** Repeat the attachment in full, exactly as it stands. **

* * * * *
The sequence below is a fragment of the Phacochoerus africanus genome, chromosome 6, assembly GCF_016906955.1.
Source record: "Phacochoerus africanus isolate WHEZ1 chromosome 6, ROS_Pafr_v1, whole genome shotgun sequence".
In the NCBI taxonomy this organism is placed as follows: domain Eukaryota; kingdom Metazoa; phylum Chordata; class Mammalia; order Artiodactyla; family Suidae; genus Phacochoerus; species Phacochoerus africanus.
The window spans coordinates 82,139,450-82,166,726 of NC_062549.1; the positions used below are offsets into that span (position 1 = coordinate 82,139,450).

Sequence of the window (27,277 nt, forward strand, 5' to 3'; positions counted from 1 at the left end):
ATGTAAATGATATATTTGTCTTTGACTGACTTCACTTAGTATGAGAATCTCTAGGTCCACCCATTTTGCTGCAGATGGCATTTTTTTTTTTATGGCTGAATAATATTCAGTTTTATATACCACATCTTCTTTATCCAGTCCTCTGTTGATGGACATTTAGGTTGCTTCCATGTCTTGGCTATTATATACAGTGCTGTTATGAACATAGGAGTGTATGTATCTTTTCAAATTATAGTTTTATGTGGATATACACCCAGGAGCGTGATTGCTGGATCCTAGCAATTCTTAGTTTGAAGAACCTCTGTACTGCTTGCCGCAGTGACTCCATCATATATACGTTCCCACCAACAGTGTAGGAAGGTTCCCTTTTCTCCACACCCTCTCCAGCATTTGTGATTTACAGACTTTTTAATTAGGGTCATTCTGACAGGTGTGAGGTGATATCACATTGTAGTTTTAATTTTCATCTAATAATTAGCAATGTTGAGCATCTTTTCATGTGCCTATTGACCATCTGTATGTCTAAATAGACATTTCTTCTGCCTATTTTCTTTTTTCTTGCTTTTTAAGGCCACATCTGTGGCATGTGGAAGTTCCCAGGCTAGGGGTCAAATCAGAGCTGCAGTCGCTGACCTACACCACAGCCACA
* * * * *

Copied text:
The sequence below is a fragment of the Phacochoerus africanus genome, chromosome 6, assembly GCF_016906955.1.
Source record: "Phacochoerus africanus isolate WHEZ1 chromosome 6, ROS_Pafr_v1, whole genome shotgun sequence".
In the NCBI taxonomy this organism is placed as follows: domain Eukaryota; kingdom Metazoa; phylum Chordata; class Mammalia; order Artiodactyla; family Suidae; genus Phacochoerus; species Phacochoerus africanus.
The window spans coordinates 82,139,450-82,166,726 of NC_062549.1; the positions used below are offsets into that span (position 1 = coordinate 82,139,450).

Sequence of the window (27,277 nt, forward strand, 5' to 3'; positions counted from 1 at the left end):
ATGTAAATGATATATTTGTCTTTGACTGACTTCACTTAGTATGAGAATCTCTAGGTCCACCCATTTTGCTGCAGATGGCATTTTTTTTTTTATGGCTGAATAATATTCAGTTTTATATACCACATCTTCTTTATCCAGTCCTCTGTTGATGGACATTTAGGTTGCTTCCATGTCTTGGCTATTATATACAGTGCTGTTATGAACATAGGAGTGTATGTATCTTTTCAAATTATAGTTTTATGTGGATATACACCCAGGAGCGTGATTGCTGGATCCTAGCAATTCTTAGTTTGAAGAACCTCTGTACTGCTTGCCGCAGTGACTCCATCATATATACGTTCCCACCAACAGTGTAGGAAGGTTCCCTTTTCTCCACACCCTCTCCAGCATTTGTGATTTACAGACTTTTTAATTAGGGTCATTCTGACAGGTGTGAGGTGATATCACATTGTAGTTTTAATTTTCATCTAATAATTAGCAATGTTGAGCATCTTTTCATGTGCCTATTGACCATCTGTATGTCTAAATAGACATTTCTTCTGCCTATTTTCTTTTTTCTTGCTTTTTAAGGCCACATCTGTGGCATGTGGAAGTTCCCAGGCTAGGGGTCAAATCAGAGCTGCAGTCGCTGACCTACACCACAGCCACA